Some of these Hot Wheels cars, worth just a few dollars back then, are now vintage collectables are now worth up to six figures.
From ultra-rare beach cruisers to souped-up muscle cars from the ‘60’s, we’re counting down the most valuable Hot Wheels cars ever made.
10. 1971 Spectraflame Purple Bye Focal
Hot Wheels used a variety of shades of blue, purple, and magenta for its toy cars.
To the untrained eye, it’s easy to confuse them all, but this purple is the rarest of Mattel’s Bye Focal colors.
The 1971 Spectraflame Purple Bye Focal has an issue with “crumbling”, a condition in which the car’s body suffers significant stress fractures, sometimes to the point of crumbling away.
Value – $6,000
9. 1969 Cheetah Base with Python Body
The car that became the Hot Wheels Python was initially called the Cheetah.
A small number of Cheetah prototypes were assembled and made their way onto the general market.
Reportedly only made in red, these Cheetahs have been hunted by collectors ever since.
Value – $6,000
8. 1969 Brown ‘31 Woody
Issued as part of the 1969 Hot Wheels series, the brown ‘31 Woody is another hard-to-find release.
It’s not known how many of these toy cars exist, but many guesstimate there’s fewer than a dozen, including some prototypes.
Although other ‘31 Woody cars of varying colors (blue, red, yellow, etc.) are valuable, brown is the most valuable of the lot.
Value – $8,000
7. 1969 Ed Shaver Blue AMX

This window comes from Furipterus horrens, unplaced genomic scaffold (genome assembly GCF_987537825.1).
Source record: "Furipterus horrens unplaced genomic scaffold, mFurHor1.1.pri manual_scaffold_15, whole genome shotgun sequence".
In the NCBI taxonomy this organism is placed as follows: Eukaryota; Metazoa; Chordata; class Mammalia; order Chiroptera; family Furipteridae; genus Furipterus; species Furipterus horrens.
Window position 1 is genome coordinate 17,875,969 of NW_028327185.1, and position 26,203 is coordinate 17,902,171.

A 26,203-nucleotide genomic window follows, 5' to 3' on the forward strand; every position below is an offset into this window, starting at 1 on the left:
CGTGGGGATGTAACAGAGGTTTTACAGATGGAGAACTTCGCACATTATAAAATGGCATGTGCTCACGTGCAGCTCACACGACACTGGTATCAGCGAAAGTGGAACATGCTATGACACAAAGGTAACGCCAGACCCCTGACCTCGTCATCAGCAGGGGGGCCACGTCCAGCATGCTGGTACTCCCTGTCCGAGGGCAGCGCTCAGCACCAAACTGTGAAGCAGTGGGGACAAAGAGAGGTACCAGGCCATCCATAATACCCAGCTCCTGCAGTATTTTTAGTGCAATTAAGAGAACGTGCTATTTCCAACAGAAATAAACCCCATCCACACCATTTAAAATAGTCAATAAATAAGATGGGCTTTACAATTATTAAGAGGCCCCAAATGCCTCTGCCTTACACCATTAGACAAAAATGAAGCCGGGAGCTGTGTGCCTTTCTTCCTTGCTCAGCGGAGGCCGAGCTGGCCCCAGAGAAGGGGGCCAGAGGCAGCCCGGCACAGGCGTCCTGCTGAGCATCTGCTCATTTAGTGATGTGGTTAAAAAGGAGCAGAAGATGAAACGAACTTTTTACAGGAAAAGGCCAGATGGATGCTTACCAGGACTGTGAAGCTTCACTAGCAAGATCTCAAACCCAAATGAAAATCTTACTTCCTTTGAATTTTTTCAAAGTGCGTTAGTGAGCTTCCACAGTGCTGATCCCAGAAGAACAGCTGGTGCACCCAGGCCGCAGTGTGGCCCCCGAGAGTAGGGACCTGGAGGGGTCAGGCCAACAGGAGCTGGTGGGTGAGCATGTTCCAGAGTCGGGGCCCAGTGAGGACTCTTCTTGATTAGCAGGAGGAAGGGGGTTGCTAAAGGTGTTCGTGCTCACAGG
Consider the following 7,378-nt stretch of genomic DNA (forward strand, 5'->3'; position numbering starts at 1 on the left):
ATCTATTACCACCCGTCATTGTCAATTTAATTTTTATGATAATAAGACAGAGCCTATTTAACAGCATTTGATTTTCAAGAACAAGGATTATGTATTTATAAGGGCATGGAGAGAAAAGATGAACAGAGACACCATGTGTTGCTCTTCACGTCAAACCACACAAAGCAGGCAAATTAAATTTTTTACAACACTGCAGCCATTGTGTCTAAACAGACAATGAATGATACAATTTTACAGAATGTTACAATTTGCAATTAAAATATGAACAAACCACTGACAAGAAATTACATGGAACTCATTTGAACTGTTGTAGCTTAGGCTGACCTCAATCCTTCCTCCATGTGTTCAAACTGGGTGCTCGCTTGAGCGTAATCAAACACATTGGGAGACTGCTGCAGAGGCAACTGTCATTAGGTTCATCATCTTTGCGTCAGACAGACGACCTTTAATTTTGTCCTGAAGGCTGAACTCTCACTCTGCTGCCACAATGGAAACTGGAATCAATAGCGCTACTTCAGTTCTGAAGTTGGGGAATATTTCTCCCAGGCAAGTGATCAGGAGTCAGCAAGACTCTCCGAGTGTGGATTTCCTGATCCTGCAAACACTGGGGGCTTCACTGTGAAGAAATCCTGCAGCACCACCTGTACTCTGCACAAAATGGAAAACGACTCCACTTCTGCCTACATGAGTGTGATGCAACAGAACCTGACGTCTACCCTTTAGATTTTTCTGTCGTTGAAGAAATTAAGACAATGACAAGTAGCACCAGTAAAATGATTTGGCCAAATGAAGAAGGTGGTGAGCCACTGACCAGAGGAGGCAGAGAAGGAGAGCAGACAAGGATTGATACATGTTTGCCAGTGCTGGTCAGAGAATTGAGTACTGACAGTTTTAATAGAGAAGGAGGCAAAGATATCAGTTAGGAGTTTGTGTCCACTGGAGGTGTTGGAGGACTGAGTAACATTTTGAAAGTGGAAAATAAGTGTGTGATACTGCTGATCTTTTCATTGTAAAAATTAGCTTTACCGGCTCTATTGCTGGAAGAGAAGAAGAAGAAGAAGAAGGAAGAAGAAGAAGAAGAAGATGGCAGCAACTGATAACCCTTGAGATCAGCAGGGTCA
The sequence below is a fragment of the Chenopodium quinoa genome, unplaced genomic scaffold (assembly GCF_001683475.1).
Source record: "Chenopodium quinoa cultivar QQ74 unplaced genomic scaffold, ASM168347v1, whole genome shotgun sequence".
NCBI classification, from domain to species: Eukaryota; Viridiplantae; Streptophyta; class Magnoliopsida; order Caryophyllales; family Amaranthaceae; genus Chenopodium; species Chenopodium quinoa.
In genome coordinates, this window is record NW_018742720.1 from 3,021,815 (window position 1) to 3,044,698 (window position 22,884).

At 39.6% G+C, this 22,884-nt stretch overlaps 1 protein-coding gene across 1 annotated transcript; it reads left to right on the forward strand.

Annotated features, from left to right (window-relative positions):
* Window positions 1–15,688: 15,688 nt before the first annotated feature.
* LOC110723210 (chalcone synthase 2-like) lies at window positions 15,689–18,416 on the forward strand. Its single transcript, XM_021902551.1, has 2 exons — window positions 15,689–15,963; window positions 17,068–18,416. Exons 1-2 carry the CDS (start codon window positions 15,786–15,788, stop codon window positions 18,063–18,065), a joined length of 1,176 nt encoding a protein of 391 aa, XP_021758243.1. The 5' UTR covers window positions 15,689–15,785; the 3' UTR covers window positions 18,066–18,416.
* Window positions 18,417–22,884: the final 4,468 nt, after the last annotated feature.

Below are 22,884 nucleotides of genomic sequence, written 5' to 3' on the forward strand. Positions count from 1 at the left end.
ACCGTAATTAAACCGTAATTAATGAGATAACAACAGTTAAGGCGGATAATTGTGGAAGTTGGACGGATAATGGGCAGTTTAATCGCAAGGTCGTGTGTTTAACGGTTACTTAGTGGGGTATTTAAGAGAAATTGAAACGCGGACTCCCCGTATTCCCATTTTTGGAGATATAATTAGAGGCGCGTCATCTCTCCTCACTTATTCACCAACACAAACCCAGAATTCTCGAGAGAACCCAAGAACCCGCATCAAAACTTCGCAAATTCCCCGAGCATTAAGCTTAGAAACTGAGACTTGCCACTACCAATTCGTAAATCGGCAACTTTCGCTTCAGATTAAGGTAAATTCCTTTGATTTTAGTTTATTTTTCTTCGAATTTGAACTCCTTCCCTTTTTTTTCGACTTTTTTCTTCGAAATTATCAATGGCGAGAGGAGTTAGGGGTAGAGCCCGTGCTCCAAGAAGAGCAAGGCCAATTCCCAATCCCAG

What makes the 1969 Ed Shaver Blue AMX so rare and valuable is the fact it was only sold in the United Kingdom.
According to experts, the only thing that differentiates the Ed Shaver Blue AMX from its US-based counterparts is the Ed Shaver sticker down the side body.
A word of warning, though; should you come across one of these AMXs, check that it’s genuine, as clever forgers have been known to replicate the sticker’s graphic design.
Value – $10,000
6. 1971 Purple Olds 442
The 1971 Purple Olds 442 was manufactured exclusively in Mattel’s Hong Kong facility.
Not only is it considered to be the rarest Olds Hot Wheels cars, but it’s also the rarest of all production Redline Hot Wheels.
Little wonder it’s a hot-ticket item for die-hard fans all over the world.
Value – $12,000
5. 1969 Brown Custom Charger
Manufactured between 1969 and 1971, the Custom Charger was an extremely popular model.
The exception is the brown variant, of which only a few are known to exist.
Hot Wheels aficionados consider it to be a prototype, not a series production model.
Value – $13,000
4. 1969 Mad Maverick Base on Mighty Maverick
There’s no shortage of Mighty Maverick Hot Wheels in circulation, however, there are only a few with its original name, “Mad Maverick”, cast into the baseplate.
Licensing issues forced Mattel to change the car’s name to the Mighty Maverick.
So, the pre-name-change cars are highly sought after.
Value – $15,000
3. 1968 Over Chrome Camaro
The 1968 Over Chrome Camaro was made for media and advertising purposes.
Featuring a rare antifreeze finish, giving its light green coat a distinct glistening gleam, it was a common car used in Hot Wheels’ commercials in the late ‘60s and early ‘70s.
It’s believed only 20 of these Camaros exist, each one valued at around $25,000.